Pachinko Review

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[Pictured is a hardcover copy of Pachinko laying flat on the ground. It is mostly surrounded by green grasses and yellow flowers but some small stones are visible to the left.]

Title: Pachinko
Author: Min Jin Lee
Rating: 5/5 ⭐
Genre: Historical Fiction
Age: Adult
Format: Hardcover

Summary: This book is a family saga following 4 generations of a Korean family from 1910 to 1989. The story begins in Korea and follows Sunja when she moves to Japan with her new husband. 

I can’t recommend this book enough! It’s a masterpiece.  I was so invested in each member in the family and all the subsequent generations. I started this on audio on my drive home from Book Con and it didn’t take long for me to get pulled in. I was honestly more awake later in my drive than I started because I already fell into the story. After that, I couldn’t wait to get back into my car to listen to it more! I’m so thankful I had a  physical copy to dive into when I needed to know what happened next but didn’t have anywhere to drive to lol.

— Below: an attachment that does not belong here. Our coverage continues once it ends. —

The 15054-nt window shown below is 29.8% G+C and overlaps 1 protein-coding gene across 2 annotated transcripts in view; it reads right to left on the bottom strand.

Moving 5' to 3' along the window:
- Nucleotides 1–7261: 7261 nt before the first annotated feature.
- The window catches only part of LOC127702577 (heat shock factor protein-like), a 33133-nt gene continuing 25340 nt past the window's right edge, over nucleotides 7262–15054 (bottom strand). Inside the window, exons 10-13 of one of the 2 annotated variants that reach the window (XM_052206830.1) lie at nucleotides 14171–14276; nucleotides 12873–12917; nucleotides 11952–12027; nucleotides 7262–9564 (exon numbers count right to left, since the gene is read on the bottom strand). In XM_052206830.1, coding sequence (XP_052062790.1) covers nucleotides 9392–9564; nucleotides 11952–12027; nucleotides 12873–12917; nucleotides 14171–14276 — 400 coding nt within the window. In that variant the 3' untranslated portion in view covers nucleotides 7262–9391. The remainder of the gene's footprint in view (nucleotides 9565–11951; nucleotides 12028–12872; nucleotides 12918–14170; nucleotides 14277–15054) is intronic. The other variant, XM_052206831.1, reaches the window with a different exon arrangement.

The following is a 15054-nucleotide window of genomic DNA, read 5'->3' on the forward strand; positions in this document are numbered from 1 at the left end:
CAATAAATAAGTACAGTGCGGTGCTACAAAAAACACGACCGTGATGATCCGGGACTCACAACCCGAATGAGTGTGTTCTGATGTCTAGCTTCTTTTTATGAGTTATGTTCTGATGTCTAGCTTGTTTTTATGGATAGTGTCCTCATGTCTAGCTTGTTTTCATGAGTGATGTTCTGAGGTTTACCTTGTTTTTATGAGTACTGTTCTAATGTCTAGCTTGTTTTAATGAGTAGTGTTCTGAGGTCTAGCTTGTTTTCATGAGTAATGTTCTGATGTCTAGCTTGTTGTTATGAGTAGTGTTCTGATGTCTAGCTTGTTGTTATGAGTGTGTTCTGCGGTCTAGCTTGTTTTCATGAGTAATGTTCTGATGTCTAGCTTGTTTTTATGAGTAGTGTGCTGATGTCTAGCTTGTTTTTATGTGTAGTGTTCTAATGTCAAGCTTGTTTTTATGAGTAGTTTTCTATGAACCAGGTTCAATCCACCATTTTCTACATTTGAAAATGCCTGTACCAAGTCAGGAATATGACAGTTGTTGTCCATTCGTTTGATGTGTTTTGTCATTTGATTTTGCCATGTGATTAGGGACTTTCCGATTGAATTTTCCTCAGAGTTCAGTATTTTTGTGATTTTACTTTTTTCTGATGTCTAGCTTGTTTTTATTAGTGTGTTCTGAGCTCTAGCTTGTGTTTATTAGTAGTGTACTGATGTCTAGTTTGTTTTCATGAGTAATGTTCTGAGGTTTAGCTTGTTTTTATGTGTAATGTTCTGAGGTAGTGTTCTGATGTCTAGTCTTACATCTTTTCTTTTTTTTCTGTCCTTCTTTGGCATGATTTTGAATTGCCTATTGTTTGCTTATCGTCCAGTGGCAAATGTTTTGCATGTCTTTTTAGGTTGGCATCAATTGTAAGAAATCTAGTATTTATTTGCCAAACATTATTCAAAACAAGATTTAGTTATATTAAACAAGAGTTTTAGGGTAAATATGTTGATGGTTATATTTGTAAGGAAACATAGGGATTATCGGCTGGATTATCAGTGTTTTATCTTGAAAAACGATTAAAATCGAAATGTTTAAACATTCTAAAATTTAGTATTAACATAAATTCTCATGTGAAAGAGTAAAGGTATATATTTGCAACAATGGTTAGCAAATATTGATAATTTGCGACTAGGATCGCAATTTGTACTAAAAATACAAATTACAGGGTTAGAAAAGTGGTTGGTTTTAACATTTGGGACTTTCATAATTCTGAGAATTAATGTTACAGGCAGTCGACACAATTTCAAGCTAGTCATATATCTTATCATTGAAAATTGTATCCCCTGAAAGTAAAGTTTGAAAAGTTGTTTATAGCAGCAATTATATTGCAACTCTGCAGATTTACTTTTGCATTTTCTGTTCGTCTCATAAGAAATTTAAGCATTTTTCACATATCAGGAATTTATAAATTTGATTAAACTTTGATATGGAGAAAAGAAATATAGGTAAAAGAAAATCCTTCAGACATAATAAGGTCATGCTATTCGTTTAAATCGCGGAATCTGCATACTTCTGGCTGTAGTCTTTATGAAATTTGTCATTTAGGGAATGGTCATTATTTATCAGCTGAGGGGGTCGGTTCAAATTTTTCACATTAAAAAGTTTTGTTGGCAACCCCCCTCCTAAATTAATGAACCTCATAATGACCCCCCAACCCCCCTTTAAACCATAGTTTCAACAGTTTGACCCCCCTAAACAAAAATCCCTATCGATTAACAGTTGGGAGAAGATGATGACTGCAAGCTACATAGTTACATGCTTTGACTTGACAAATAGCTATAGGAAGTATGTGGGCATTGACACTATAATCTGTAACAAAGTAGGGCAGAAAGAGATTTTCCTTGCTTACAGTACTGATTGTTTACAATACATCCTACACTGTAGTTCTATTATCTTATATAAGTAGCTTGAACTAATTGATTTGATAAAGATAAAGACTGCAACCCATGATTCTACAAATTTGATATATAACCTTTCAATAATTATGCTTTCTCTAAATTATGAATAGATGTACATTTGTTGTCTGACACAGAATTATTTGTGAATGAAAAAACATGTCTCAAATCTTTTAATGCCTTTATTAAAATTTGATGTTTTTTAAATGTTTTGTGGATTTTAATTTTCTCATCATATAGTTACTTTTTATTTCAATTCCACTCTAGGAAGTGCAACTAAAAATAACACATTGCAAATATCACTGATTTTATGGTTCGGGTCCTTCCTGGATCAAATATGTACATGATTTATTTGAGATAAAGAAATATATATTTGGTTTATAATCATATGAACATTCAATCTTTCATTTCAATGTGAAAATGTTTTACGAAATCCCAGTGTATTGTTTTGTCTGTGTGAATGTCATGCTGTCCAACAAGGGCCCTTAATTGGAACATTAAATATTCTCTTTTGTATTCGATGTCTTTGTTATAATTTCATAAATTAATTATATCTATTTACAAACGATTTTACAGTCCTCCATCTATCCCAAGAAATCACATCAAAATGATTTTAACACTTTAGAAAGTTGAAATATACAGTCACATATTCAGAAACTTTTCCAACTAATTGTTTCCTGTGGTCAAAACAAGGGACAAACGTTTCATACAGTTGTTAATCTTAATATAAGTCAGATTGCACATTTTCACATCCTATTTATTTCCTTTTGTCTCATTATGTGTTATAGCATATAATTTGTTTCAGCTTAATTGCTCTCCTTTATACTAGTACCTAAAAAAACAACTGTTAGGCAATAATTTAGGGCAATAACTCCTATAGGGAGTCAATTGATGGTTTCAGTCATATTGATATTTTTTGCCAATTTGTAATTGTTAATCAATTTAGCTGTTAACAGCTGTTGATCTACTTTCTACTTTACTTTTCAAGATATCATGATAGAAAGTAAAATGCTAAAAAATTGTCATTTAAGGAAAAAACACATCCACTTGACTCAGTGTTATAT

I don’t think there’s any better way describe this story as “sweeping” and despite being nearly 500 pages in length I would not have objected to more. I loved every minute of reading this book!

I also learned a lot about Korean history which I probably should have already been taught. I think we all know the state of the American school system so I suppose it’s not at all surprising that I never knew Japan had at one time invaded and taken control of Korea. This is a part of history that I don’t think is discussed much in the U.S. I mean, I feel like I barely learned about the Korean War that the U.S. was involved in!

Another historical aspect I have never thought much about is countries where being born there doesn’t automatically make you a citizen. Can you imagine living in the country where you were born, where your parents were born, and you’ve never left, yet you are not a citizen? I’ve always enjoyed learning about history through historical fiction. It brings a human element in that you don’t always get through nonfiction.

What are some books I should read if I want to learn about the history of other countries that I wasn’t taught in school? No need to recommend me books praising our “founding fathers.” I got plenty of that.

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